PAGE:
The great Chinese equity juggernaut rolls on. The Shanghai composite is up 14% this year, compared with the S&P 500’s sickly -0.1% performance. This, as we’ve noted, is a bona fide mystery: China’s economy is sputtering and yet its stock market only flies higher.
Well, here’s perhaps an even more worrying new clue to the mysterious rally, via Bloomberg economist Tom Orlik:
New brokerage accounts have surged since China’s bull market got running mid-2014. The number of new trading accounts hit a five-year high in early March. But as you can see in the chart above, a lot of those new investors probably aren’t the savviest.
Some 67.6% of households that opened new accounts in the past quarter haven’t graduated from high school, according Orlik’s chart, which comes from a large-scale quarterly national survey of household assets and income conducted by Gan Li of the Southwestern University of Finance and Economics. Only 12% have a college education. Among existing investors surveyed, only 25.5% lack a high school diploma; 40.3% have finished college.
“The significance of the relatively low education level of new investors, I think, is that it suggests relatively inexperienced retail investors are driving the rally,” says Orlik. “That underlines concerns that it’s a rally divorced from the fundamentals of profit and growth, and so prone to a sudden reversal.”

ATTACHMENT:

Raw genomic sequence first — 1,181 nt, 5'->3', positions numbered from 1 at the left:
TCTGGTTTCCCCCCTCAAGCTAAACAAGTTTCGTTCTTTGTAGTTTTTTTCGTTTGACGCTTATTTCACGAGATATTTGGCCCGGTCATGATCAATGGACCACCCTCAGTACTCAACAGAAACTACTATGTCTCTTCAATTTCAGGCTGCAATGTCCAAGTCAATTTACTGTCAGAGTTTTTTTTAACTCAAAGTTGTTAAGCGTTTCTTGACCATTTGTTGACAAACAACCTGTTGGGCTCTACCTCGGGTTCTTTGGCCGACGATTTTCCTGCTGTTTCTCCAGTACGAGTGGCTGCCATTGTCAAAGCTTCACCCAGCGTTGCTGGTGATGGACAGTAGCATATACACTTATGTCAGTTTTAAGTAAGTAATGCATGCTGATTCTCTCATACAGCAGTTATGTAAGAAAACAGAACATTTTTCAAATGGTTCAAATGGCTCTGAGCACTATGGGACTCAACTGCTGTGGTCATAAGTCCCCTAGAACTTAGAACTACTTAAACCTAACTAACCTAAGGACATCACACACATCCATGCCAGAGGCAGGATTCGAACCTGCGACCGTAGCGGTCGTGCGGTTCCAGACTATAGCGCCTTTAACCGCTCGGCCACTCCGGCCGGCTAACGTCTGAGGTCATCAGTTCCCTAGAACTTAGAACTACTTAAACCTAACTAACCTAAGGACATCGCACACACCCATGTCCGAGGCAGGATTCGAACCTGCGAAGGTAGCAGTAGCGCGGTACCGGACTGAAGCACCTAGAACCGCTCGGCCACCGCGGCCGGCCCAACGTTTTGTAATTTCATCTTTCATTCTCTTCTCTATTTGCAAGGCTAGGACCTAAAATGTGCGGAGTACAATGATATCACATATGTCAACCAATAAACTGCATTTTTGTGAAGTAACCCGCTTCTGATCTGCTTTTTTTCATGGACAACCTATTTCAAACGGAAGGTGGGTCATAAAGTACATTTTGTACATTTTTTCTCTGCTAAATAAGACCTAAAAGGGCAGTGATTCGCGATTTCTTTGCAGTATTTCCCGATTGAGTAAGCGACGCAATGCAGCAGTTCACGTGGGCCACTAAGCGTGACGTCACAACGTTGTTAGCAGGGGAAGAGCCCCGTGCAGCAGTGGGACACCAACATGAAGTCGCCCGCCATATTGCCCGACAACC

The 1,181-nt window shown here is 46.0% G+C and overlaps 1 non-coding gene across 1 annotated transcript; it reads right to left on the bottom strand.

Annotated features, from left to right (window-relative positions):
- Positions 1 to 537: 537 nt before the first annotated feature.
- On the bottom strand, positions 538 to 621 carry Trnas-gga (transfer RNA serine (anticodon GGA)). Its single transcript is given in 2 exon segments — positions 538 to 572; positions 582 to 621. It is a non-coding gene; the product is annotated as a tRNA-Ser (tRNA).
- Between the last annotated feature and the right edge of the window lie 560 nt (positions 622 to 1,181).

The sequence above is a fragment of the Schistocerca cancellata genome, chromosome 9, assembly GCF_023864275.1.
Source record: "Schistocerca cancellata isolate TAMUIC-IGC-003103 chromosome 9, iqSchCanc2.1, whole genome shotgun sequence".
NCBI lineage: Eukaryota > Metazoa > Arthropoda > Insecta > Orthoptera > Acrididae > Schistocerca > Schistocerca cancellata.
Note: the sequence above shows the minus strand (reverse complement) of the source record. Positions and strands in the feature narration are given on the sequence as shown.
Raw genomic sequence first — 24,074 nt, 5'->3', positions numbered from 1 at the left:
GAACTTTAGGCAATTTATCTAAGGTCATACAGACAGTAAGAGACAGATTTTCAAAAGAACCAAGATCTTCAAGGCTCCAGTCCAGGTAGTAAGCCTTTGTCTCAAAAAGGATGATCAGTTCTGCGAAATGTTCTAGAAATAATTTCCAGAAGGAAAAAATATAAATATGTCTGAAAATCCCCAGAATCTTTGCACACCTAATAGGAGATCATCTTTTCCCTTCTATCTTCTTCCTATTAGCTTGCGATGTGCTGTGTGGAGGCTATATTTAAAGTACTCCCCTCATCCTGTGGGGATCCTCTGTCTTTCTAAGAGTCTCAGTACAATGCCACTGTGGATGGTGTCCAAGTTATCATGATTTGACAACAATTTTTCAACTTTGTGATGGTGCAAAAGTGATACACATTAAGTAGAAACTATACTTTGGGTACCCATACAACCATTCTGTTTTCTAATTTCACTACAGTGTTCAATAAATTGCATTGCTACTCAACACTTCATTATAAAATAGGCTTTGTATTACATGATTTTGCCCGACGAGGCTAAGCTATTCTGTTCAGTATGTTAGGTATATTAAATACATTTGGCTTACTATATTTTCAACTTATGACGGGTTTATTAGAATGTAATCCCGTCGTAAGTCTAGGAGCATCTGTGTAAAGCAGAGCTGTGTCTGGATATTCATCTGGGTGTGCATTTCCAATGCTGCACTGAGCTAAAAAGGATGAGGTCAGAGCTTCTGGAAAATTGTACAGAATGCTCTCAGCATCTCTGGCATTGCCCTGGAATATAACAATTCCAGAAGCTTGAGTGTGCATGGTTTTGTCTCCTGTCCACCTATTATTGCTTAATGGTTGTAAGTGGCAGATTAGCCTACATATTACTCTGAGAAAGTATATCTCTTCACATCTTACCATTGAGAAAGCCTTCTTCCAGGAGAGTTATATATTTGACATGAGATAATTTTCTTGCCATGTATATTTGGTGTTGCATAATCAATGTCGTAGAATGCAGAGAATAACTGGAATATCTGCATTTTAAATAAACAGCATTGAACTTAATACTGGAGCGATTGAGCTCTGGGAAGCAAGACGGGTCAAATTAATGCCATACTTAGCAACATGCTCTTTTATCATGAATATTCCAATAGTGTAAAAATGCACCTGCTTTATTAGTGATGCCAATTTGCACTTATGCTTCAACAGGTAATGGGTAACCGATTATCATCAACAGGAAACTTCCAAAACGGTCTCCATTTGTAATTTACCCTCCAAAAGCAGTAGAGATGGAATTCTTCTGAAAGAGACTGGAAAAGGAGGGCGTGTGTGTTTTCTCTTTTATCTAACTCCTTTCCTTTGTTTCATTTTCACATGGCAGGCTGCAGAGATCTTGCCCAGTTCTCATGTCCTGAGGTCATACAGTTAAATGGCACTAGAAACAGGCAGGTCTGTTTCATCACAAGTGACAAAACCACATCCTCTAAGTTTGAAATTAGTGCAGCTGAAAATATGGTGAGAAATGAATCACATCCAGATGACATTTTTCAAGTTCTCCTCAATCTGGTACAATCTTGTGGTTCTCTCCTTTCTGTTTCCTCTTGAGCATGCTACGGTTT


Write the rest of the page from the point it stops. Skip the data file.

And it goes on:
Since China’s government tightly manages the flow of money in and out of the country, it’s hard for anyone but the wealthy to get money out of China. That leaves households with three ways to make money on their savings: buy property, keep it in the bank (or in shadow finance), and buy stocks.
Until recently, home values were surging—which meant sinking money into a brand new apartment was probably your best bet. Plus, China’s stock market is notorious for functioning like a casino. With rampant insider trading and so-called experts “stir-frying” stocks (i.e., the Chinese equivalent of “pump and dump” scams), the little guy often gets screwed. So devastating was the last major Chinese stock market crash—in early 2008—that many swore off stocks completely, funneling their funds into real estate instead.
Now income growth is slowing. With the housing market, once a mammoth share of household wealth, in slow-motion free-fall, the state-run media has been encouraging stock investments. And people have to put their savings to work somehow.
What happens to China’s least-educated, least-skilled, most-vulnerable families when the bubble pops is, evidently, a worry for another day.